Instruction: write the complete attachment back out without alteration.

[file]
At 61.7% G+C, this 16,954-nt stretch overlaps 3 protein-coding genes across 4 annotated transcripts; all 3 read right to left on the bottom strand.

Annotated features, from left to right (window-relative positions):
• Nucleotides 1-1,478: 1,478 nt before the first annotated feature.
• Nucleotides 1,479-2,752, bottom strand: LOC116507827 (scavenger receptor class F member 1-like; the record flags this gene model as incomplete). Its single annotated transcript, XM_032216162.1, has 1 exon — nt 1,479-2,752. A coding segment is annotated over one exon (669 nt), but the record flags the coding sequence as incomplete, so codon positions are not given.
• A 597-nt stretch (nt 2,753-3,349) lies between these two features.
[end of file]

At 61.7% G+C, this 16,954-nt stretch overlaps 3 protein-coding genes across 4 annotated transcripts; all 3 read right to left on the bottom strand.

Annotated features, from left to right (window-relative positions):
• Nucleotides 1-1,478: 1,478 nt before the first annotated feature.
• Nucleotides 1,479-2,752, bottom strand: LOC116507827 (scavenger receptor class F member 1-like; the record flags this gene model as incomplete). Its single annotated transcript, XM_032216162.1, has 1 exon — nt 1,479-2,752. A coding segment is annotated over one exon (669 nt), but the record flags the coding sequence as incomplete, so codon positions are not given.
• A 597-nt stretch (nt 2,753-3,349) lies between these two features.